by Andrew Hendricks
You’ve probably heard about the crazy rise and dive of Flappy Bird, a mega-successful iOS and Android device lauded (and loathed) for its simplicity, difficulty, and addictiveness. After revealing to The Verge in an interview that went viral, Flappy bird creator Dong Nguyen revealed that his game at the time was doing an average of $50,000 in ad revenue a day.
This caused Nguyen to receive a flood of messages, many criticizing him for his game’s concept art having designs very similar to the Mario franchise (the green pipes bear a striking resemblance) as well as calls for him to make the extremely difficult game easier.
In an interview with Forbes, Nguyen tried to set his side of the story straight by explaining the sole impetus for removing the game was his distaste for the addictive quality of the game: “Flappy Bird was designed to play in a few minutes when you are relaxed.” Nguyen said. “But it happened to become an addictive product. I think it has become a problem. To solve that problem, it’s best to take down Flappy Bird. It’s gone forever.”
Yet if this were entirely the case, one wonders why even after pulling Flappy Bird from the Google Play and Apple App Store, ads for previously downloaded games and services were still being updated. Remember that removing an app from the play store does not mean no one can play the game anymore. It simply means that you can't download a new official copy of it. Nguyen is still drawing in ad revenue based on these ads that are still playing on devices. And now that Flappy Bird is a manufactured rarity, the game has never been more popular, at least for now.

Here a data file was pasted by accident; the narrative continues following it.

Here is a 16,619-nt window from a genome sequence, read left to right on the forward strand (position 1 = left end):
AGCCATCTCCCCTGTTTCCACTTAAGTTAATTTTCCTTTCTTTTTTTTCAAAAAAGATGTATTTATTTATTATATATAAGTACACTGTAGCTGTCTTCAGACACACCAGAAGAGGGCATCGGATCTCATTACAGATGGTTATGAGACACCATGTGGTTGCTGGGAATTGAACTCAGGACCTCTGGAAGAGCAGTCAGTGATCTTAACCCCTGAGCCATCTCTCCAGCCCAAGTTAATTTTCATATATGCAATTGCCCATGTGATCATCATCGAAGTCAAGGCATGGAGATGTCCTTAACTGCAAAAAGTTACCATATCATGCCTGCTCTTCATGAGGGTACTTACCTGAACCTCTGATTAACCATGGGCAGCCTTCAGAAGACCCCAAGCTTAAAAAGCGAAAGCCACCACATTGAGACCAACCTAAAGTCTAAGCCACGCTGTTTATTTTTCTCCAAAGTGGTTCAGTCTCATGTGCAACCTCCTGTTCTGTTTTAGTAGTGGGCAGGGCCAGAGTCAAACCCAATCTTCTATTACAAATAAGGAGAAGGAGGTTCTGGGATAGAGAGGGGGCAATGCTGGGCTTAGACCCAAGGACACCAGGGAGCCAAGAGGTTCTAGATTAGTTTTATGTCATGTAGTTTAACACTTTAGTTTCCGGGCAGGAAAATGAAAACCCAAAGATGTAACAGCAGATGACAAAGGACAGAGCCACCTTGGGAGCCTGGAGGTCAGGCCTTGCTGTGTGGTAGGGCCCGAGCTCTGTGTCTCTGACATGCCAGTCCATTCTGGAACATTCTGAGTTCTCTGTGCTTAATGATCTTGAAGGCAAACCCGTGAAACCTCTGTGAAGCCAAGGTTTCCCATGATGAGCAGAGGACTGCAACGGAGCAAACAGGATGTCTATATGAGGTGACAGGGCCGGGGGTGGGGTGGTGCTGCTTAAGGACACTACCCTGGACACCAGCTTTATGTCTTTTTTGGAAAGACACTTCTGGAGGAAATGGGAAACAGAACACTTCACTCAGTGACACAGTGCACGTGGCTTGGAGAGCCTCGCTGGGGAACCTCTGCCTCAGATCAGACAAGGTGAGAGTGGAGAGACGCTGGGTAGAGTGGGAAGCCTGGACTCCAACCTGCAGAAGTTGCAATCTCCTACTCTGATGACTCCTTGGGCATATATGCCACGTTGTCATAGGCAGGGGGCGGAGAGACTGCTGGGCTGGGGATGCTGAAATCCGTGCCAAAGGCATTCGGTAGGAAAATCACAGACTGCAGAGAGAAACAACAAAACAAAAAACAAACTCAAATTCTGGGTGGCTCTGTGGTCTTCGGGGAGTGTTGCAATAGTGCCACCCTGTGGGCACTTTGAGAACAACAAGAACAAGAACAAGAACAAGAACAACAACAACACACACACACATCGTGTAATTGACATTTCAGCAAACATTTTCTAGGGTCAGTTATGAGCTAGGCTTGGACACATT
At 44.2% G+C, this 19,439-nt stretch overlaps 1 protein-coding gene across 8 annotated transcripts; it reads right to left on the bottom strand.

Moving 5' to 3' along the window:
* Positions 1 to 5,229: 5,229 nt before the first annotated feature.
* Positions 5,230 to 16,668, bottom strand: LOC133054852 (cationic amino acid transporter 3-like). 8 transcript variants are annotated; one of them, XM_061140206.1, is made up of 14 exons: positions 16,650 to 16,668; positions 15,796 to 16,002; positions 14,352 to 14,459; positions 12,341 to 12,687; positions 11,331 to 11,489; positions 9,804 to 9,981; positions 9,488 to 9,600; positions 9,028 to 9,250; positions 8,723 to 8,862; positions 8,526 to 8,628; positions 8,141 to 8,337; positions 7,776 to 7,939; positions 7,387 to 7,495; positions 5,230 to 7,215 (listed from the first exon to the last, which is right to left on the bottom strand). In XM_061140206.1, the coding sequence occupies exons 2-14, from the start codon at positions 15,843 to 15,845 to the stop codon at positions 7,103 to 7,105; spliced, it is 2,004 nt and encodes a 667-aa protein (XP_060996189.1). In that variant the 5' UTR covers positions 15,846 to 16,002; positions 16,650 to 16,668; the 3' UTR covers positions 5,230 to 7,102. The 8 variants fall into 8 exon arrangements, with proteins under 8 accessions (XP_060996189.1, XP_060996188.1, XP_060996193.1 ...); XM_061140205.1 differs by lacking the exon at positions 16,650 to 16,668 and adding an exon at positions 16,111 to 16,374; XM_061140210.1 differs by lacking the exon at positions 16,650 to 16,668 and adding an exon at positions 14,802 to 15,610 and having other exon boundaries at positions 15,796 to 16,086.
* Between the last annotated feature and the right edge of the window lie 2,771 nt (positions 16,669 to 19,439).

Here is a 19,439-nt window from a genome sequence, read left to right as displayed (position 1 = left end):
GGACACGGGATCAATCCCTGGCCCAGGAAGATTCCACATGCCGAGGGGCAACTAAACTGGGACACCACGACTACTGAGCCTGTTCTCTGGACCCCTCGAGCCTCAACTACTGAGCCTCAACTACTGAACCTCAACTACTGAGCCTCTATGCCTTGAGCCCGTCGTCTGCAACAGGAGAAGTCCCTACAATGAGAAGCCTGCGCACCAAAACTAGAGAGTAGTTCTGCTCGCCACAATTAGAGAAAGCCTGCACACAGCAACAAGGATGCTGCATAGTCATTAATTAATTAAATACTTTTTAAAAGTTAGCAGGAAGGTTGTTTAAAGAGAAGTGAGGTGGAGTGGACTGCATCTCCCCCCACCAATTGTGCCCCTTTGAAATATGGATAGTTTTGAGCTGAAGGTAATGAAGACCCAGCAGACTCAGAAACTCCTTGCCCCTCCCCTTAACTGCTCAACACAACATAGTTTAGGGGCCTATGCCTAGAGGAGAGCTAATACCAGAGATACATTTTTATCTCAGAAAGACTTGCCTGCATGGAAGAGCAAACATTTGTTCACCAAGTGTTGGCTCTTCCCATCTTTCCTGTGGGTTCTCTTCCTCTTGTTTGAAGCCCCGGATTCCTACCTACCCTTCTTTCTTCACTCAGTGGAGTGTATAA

Popular video game commentator, podcaster, and content-producer Burnie Burns of Rooster Teeth echoed this sentiment in a recent podcast: “Not only is Flappy Bird still running ads, I have a new ad, today. So while he is saying ‘I wanna go back to my simple life, this game has ruined me, and they’re overestimating my success [...], but he is still running ads on the installed base of 16 million copies. That he hasn’t turned off.”
Though Nguyen has stated explicitly there was no threat of litigation from Nintendo and that it did not factor into his decision to take down the app, some have speculated Nintendo might still have proved litigious down the road, and would only be more motivated to do so if the game were sold to an entity with deeper pockets.
Taking a look at Nguyen’s infamous twitter post does lend an air of credibility to Nguyen’s side of the story. From death threats, to requests to add an easier mode, and people begging for money, by revealing the monetary success of the game without a media team to help him, Nguyen realized he had made a big mistake. $50,000 a day (even if that is an inflated estimate) is definitely a windfall amount for a developer in Southeast Asia. One could see how the sudden spotlight and overwhelming amount of emails, messages, requests for interviews, and phone calls would be a little too much to handle. However, regardless of Nguyen’s real motivation, he has managed to separate himself at least somewhat from his brand (in a business move totally opposite of Angry Birds and Clash of Clans) and made himself the story, even if it was the exact opposite of his intention.
Very few mobile app developers are recognizable figures in the video game world. Tech journalists have speculated that whatever Nguyen puts out next will be the hot new download--and he hasn’t even hinted at designing anything yet! For someone who would be relying on downloads and ad revenue for whatever new game he puts out, Nguyen may have stumbled into the spotlight unwillingly, but by removing a product he thought was sub-par and/or harmful, Nguyen has done what countless publicists could only dream of.